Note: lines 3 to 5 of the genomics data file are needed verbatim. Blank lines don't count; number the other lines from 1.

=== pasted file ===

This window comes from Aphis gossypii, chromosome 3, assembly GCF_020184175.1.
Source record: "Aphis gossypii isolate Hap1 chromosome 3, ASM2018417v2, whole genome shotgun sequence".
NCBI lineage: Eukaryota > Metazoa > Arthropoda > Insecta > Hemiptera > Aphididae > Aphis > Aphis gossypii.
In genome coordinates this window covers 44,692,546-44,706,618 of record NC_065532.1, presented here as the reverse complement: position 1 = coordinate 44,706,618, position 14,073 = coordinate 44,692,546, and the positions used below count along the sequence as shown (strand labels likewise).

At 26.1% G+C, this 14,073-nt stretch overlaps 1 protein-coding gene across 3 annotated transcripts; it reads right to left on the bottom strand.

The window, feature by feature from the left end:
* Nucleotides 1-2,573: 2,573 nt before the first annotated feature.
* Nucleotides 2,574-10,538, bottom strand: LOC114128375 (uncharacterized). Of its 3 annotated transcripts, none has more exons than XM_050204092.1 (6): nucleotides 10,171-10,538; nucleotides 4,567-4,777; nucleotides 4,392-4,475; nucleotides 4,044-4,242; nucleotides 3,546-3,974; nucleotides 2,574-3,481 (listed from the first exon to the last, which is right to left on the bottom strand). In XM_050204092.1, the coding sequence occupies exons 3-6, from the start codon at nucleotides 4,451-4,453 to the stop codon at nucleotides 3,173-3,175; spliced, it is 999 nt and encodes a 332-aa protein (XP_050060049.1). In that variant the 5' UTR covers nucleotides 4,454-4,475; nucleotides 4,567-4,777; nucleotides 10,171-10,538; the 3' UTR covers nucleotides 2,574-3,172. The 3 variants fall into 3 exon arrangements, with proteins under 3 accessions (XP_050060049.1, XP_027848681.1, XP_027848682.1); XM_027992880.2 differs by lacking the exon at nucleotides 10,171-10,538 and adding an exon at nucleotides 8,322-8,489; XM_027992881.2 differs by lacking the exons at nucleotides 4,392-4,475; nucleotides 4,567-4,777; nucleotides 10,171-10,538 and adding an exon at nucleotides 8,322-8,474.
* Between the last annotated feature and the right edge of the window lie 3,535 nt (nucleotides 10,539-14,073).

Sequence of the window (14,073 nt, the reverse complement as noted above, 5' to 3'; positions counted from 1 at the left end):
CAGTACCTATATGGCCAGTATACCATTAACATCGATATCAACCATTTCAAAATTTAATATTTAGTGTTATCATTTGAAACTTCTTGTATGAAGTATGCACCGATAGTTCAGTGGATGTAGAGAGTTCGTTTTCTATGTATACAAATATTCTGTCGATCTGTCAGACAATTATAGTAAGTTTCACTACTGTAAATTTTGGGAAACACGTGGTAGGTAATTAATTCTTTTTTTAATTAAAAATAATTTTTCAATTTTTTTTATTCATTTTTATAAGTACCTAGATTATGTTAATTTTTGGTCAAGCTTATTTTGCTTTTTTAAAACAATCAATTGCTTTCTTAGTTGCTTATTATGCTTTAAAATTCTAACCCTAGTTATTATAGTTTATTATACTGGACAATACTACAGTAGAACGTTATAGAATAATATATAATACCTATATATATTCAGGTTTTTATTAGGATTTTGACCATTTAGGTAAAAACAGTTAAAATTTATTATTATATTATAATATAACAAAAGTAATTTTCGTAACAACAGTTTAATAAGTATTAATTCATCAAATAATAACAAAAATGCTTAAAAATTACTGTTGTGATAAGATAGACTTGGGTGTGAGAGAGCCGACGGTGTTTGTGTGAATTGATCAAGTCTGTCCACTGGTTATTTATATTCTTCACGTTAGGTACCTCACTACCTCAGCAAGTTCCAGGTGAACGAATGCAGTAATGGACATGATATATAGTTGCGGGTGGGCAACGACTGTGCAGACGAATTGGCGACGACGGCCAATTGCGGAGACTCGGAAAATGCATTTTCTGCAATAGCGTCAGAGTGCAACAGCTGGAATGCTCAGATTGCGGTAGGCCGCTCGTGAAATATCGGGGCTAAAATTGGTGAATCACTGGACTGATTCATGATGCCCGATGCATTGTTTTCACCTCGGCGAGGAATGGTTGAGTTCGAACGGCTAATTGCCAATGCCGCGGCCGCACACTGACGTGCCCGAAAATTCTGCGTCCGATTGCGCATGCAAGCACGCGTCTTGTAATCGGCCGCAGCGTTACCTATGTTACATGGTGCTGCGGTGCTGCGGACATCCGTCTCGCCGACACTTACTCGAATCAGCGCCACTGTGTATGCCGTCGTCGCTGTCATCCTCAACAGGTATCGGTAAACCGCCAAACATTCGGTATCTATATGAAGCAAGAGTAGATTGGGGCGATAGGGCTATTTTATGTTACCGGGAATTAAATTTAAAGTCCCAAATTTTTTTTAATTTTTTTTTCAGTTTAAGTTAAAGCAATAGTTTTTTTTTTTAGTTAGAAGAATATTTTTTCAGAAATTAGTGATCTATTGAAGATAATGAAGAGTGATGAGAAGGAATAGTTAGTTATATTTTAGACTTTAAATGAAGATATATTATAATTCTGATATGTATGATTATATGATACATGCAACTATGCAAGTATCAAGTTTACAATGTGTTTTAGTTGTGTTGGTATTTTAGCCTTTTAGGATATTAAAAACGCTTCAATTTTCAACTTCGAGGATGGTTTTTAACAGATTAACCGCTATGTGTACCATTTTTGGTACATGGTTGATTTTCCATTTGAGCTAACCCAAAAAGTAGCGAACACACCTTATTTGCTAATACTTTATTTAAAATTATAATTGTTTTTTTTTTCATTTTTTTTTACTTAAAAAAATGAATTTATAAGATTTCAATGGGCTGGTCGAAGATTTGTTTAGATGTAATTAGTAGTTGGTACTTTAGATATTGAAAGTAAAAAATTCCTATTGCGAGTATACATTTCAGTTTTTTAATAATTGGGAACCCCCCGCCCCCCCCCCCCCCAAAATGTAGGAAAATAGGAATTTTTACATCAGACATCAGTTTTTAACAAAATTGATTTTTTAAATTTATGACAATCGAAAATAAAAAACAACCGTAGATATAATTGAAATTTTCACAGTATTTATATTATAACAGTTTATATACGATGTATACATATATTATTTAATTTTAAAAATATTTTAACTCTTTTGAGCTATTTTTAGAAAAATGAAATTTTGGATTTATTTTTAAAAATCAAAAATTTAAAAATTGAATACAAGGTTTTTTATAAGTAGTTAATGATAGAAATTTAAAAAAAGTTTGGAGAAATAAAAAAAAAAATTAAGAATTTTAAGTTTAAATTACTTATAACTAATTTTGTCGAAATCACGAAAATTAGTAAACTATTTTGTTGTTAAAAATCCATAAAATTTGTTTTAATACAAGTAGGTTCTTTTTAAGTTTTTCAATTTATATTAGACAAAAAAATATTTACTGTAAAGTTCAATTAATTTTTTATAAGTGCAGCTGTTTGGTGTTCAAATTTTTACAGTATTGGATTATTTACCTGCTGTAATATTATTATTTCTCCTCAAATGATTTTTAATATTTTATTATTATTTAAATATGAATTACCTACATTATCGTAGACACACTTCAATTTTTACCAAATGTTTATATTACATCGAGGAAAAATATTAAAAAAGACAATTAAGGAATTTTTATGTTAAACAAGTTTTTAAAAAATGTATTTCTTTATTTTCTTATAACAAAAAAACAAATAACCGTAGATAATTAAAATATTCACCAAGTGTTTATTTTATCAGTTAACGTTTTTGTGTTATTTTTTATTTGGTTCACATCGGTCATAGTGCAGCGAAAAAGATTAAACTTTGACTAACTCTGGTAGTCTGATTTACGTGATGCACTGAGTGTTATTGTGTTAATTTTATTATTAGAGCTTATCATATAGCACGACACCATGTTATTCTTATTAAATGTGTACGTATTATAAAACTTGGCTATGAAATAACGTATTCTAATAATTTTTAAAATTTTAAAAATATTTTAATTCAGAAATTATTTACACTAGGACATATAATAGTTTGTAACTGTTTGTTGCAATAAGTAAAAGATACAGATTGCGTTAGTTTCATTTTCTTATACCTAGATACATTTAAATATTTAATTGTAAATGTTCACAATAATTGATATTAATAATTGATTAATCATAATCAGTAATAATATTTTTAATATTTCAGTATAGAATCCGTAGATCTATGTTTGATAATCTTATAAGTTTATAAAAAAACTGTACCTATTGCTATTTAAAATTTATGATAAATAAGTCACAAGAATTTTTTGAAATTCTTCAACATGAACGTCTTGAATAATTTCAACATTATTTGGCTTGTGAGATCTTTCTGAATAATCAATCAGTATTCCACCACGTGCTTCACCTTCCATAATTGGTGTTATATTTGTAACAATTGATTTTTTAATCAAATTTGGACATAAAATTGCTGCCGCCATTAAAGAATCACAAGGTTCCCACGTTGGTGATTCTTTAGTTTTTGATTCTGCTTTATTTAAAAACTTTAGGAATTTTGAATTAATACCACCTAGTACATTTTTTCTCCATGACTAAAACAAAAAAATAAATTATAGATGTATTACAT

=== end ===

NCBI lineage: Eukaryota > Metazoa > Arthropoda > Insecta > Hemiptera > Aphididae > Aphis > Aphis gossypii.
In genome coordinates this window covers 44,692,546-44,706,618 of record NC_065532.1, presented here as the reverse complement: position 1 = coordinate 44,706,618, position 14,073 = coordinate 44,692,546, and the positions used below count along the sequence as shown (strand labels likewise).

At 26.1% G+C, this 14,073-nt stretch overlaps 1 protein-coding gene across 3 annotated transcripts; it reads right to left on the bottom strand.